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The Mysterious Case of the White Stripes: Jack White Comes Clean

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But because you present that relationship as fact, it obscures your real connection as a couple — the truth and value of what you play together.
I want you to imagine if we had presented ourselves in another fashion, that people might have thought was the truth. How would we have been perceived, right off the bat? When you see a band that is two pieces, husband and wife, boyfriend and girlfriend, you think. "Oh, I see . . ." When they're brother and sister, you go, "Oh, that's interesting." You care more about the music, not the relationship — whether they're trying to save their relationship by being in a band.

You don't think about that with a brother and sister. They're mated for life. That's what family is like.

So when did you come up with the idea?
I'm not saying I came up with anything [laughs]. It's like people thinking we would be more real if we went onstage in jeans and T-shirts. How ignorant is that, to think that because they don't wear a suit onstage that someone is giving you the real deal? People do come and see us and think, "Look at all these gimmicks." Go ahead, man. Go ahead and think that.

How do you write songs? Do you sit down and pound something out every day?
Until a couple of months before Satan, I hadn't written anything in a year and a half. We'd been touring, and I don't write on tour.

Usually, I'll just be walking around the house. I'll go by the piano, sit down, and the first thing that comes out turns into something. It's always the first line. I had a conversation with someone, and I said to myself, "I blew it," after I got off the phone. Then I started goofing around: "I blew it/And if I knew what to do, then I'd do it" [from "Forever for Her (Is Over for Me)"]. You get three lines, and you know: "I better go write this down." Sometimes you find yourself going downstairs and writing a song, even though you want to go to bed. It's out of your control.

How much do you write about yourself? Seven Nation Army, on Elephant. sounds like it is full of autobiography: the experience of feeling surrounded, defensive, even paranoid, after the sudden success of White Blood Cells.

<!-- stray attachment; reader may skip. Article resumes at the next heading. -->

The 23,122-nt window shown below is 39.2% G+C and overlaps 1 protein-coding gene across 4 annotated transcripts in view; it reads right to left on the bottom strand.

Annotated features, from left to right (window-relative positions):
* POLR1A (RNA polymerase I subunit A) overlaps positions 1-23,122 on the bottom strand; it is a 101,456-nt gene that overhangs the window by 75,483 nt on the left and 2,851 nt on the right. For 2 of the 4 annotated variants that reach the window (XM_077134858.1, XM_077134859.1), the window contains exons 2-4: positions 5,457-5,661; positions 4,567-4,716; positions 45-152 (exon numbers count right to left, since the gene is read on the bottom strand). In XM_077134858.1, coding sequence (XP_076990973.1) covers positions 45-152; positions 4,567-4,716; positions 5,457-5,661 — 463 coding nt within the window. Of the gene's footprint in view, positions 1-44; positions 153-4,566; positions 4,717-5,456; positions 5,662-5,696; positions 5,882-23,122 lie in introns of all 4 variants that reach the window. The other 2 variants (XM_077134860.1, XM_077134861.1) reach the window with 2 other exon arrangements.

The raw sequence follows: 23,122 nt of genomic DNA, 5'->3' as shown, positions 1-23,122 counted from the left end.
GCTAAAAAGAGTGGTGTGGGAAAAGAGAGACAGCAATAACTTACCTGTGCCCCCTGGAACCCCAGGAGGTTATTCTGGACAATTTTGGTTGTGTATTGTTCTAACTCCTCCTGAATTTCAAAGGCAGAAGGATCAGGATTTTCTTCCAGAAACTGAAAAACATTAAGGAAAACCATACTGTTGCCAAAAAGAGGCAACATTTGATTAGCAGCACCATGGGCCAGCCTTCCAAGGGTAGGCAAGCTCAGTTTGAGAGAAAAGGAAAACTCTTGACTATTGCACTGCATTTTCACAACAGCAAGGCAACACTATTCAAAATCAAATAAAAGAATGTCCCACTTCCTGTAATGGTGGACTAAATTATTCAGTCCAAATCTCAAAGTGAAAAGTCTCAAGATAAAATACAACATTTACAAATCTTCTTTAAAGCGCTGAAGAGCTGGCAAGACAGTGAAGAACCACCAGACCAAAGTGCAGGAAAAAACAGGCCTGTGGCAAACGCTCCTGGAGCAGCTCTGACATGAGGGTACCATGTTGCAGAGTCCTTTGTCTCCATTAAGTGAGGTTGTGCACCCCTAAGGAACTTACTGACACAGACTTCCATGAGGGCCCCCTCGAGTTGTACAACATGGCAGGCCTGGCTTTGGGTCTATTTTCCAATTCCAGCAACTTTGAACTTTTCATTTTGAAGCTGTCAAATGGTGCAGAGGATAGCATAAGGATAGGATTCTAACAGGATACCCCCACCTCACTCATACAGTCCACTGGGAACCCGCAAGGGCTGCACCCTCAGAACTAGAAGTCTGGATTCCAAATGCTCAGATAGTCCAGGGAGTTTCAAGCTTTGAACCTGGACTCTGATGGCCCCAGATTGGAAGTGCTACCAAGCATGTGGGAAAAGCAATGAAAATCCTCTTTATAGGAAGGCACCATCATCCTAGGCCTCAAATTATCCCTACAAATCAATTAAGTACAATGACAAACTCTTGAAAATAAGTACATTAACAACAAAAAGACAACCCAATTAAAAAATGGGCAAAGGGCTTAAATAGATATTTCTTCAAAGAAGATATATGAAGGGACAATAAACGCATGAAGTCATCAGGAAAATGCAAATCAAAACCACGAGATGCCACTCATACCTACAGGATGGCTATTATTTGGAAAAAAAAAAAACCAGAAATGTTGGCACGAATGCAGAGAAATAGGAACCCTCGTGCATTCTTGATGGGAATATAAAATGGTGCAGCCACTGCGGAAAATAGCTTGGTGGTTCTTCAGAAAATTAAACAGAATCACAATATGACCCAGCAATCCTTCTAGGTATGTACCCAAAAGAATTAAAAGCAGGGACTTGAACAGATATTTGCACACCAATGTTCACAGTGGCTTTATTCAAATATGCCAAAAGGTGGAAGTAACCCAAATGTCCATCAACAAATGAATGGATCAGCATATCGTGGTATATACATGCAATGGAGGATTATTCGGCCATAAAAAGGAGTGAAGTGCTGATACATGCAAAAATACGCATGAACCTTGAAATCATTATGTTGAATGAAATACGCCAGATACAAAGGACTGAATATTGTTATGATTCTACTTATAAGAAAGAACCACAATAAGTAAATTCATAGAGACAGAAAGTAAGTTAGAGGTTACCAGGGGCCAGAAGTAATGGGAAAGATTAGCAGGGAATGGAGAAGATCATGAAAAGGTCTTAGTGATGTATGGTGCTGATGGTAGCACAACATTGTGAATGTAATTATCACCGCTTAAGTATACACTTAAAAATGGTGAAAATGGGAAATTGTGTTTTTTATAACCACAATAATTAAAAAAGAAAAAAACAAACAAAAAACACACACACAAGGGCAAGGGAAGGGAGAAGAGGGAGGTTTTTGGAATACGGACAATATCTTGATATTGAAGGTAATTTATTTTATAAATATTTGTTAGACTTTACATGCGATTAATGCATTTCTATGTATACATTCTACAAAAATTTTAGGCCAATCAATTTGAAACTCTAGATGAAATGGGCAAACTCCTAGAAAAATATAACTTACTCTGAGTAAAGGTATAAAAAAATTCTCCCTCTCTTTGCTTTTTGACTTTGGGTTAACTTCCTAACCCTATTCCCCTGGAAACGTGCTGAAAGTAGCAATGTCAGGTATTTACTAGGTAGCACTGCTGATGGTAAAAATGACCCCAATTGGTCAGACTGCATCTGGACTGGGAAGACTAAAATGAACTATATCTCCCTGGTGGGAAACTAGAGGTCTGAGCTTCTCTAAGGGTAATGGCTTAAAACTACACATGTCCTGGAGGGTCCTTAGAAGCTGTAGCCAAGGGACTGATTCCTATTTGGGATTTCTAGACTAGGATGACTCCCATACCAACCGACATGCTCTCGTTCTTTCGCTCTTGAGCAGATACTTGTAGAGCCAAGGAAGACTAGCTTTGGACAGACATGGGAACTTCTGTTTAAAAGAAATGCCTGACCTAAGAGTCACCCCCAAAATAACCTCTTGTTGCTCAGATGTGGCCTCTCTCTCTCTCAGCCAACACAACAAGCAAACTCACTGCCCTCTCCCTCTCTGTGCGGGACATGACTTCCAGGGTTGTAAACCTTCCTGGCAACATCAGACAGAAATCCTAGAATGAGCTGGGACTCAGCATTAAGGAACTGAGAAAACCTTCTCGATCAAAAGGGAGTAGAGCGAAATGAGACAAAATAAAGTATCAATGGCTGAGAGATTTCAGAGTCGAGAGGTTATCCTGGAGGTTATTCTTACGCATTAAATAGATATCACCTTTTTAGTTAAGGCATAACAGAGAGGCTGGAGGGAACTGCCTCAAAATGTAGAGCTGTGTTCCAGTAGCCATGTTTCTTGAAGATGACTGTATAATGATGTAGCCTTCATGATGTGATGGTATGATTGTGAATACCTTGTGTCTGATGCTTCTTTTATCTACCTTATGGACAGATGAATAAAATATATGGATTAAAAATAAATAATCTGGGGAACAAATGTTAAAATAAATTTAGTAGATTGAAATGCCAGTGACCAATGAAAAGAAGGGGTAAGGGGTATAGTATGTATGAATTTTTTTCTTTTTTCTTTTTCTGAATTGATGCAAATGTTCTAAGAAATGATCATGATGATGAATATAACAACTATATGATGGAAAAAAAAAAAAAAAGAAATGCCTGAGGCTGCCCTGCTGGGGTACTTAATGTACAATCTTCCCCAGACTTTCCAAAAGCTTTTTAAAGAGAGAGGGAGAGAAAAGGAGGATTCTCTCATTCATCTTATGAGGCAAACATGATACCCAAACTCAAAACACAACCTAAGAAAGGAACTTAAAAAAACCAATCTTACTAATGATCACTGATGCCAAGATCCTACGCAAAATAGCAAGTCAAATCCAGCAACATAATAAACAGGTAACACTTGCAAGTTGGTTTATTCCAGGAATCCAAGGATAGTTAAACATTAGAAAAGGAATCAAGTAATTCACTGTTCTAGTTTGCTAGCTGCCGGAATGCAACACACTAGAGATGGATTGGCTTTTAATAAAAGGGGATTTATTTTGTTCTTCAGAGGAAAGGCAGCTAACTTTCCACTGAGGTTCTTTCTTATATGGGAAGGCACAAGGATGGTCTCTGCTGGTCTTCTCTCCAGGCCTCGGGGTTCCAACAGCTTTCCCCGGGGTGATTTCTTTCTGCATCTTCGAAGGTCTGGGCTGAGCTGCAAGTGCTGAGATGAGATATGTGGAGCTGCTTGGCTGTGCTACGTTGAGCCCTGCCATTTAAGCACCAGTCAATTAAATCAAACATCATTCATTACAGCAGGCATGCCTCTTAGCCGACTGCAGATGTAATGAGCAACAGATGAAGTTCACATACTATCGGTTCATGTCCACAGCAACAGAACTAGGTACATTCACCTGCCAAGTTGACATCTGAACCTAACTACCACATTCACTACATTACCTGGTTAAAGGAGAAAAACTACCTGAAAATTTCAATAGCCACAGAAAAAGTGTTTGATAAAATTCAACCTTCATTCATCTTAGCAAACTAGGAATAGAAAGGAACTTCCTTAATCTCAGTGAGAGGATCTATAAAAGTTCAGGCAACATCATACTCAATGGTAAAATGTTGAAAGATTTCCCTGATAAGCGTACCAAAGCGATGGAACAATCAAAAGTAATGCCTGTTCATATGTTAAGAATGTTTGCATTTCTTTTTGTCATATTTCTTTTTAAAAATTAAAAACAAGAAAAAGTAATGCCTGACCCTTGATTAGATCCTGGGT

That song started out about two specific people I knew in Detroit. It was about gossip, the spreading of lies and the other person's reaction to it. It came from a frustration of watching my friends do this to each other. In the end, it started to become a metaphor for things I was going through.

But I never set out to write an exposé on myself. To me, the song was a blues at the beginning of the twenty-first century. The third verse ["I'm going to Wichita/Far from this opera forevermore"] could be something from a hundred years ago. It won a Grammy for Best Rock Song. [Laughs] Maybe it should have won for Best Paranoid Blues Song.

You wrote about the actress Rita Hayworth in two Satan songs; "White Moon" and "Take, Take, Take." But it's hard not to hear your own mixed feelings about celebrity, especially in the latter.
Rita Hayworth became an all-encompassing metaphor for everything I was thinking about while making the album. There was an autograph of hers — she had kissed a piece of paper, left a lip print on it, and underneath it said, "My heart is in my mouth." I loved that statement and wondered why she wrote that.

There was also the fact that she was Latino and had changed her name. She had become something different, morphed herself and was trying to put something behind her. And there was the shallowness of celebrity when it's thrown upon you. All of that was going around in these songs: what had been thrown on me, things I'd never asked for. Every song on that album is about truth.

What inspired the cover photos on White Blood Cells — the two of you hounded by black figures with cameras? Could you feel the big time just around the corner?